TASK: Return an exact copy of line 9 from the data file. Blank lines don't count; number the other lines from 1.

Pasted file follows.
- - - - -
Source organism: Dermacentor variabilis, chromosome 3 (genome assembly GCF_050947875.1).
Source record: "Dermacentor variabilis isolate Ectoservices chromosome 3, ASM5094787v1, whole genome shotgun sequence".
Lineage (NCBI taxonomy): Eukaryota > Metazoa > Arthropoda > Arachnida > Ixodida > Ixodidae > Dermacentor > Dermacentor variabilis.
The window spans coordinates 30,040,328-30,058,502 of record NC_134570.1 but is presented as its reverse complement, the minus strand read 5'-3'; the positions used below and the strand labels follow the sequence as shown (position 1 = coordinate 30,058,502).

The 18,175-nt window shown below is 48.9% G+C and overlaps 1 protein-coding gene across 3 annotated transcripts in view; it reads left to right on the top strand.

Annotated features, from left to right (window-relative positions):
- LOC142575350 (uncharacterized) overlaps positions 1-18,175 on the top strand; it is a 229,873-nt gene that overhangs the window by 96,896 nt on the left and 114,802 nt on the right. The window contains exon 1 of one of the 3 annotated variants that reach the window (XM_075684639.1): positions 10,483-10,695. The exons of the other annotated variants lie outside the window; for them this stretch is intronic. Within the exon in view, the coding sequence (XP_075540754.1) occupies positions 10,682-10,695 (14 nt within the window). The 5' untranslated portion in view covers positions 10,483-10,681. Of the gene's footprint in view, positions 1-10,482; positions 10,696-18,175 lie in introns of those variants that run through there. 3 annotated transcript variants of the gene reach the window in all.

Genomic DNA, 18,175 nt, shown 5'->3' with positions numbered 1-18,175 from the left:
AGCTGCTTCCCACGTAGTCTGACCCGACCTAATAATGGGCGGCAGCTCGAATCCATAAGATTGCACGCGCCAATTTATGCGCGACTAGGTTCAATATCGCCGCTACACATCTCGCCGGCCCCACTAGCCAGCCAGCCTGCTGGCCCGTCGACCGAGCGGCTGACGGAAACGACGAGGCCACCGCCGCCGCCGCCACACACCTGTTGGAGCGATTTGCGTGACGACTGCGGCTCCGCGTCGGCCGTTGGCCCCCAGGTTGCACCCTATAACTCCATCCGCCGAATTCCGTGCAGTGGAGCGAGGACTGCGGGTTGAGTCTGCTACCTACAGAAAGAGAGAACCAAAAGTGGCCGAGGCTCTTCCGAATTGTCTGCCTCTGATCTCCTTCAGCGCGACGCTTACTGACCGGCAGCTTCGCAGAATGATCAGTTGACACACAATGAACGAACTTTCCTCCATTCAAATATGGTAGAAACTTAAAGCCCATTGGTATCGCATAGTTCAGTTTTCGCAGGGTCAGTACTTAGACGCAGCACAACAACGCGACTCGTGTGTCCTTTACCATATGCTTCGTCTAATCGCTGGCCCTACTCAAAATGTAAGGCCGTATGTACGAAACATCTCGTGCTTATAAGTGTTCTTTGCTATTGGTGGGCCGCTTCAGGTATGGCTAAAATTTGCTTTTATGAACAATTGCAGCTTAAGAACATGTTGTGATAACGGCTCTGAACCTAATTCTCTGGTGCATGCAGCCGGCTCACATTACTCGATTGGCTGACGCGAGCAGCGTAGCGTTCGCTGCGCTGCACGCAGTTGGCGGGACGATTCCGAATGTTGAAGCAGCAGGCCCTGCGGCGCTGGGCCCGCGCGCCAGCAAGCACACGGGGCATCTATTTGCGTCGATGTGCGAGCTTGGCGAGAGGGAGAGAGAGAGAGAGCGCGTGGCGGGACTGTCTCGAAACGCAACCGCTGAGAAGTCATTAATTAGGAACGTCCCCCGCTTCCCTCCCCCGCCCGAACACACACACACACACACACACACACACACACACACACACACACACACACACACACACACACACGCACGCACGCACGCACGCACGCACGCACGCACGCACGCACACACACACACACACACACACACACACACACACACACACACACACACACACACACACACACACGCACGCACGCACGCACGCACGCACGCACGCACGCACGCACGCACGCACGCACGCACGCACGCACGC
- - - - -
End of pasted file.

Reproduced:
AGCTGCTTCCCACGTAGTCTGACCCGACCTAATAATGGGCGGCAGCTCGAATCCATAAGATTGCACGCGCCAATTTATGCGCGACTAGGTTCAATATCGCCGCTACACATCTCGCCGGCCCCACTAGCCAGCCAGCCTGCTGGCCCGTCGACCGAGCGGCTGACGGAAACGACGAGGCCACCGCCGCCGCCGCCACACACCTGTTGGAGCGATTTGCGTGACGACTGCGGCTCCGCGTCGGCCGTTGGCCCCCAGGTTGCACCCTATAACTCCATCCGCCGAATTCCGTGCAGTGGAGCGAGGACTGCGGGTTGAGTCTGCTACCTACAGAAAGAGAGAACCAAAAGTGGCCGAGGCTCTTCCGAATTGTCTGCCTCTGATCTCCTTCAGCGCGACGCTTACTGACCGGCAGCTTCGCAGAATGATCAGTTGACACACAATGAACGAACTTTCCTCCATTCAAATATGGTAGAAACTTAAAGCCCATTGGTATCGCATAGTTCAGTTTTCGCAGGGTCAGTACTTAGACGCAGCACAACAACGCGACTCGTGTGTCCTTTACCATATGCTTCGTCTAATCGCTGGCCCTACTCAAAATGTAAGGCCGTATGTACGAAACATCTCGTGCTTATAAGTGTTCTTTGCTATTGGTGGGCCGCTTCAGGTATGGCTAAAATTTGCTTTTATGAACAATTGCAGCTTAAGAACATGTTGTGATAACGGCTCTGAACCTAATTCTCTGGTGCATGCAGCCGGCTCACATTACTCGATTGGCTGACGCGAGCAGCGTAGCGTTCGCTGCGCTGCACGCAGTTGGCGGGACGATTCCGAATGTTGAAGCAGCAGGCCCTGCGGCGCTGGGCCCGCGCGCCAGCAAGCACACGGGGCATCTATTTGCGTCGATGTGCGAGCTTGGCGAGAGGGAGAGAGAGAGAGAGCGCGTGGCGGGACTGTCTCGAAACGCAACCGCTGAGAAGTCATTAATTAGGAACGTCCCCCGCTTCCCTCCCCCGCCCGAACACACACACACACACACACACACACACACACACACACACACACACACACACACACACACACACGCACGCACGCACGCACGCACGCACGCACGCACGCACGCACACACACACACACACACACACACACACACACACACACACACACACACACACACACACACACACGCACGCACGCACGCACGCACGCACGCACGCACGCACGCACGCACGCACGCACGCACGCACGCACGC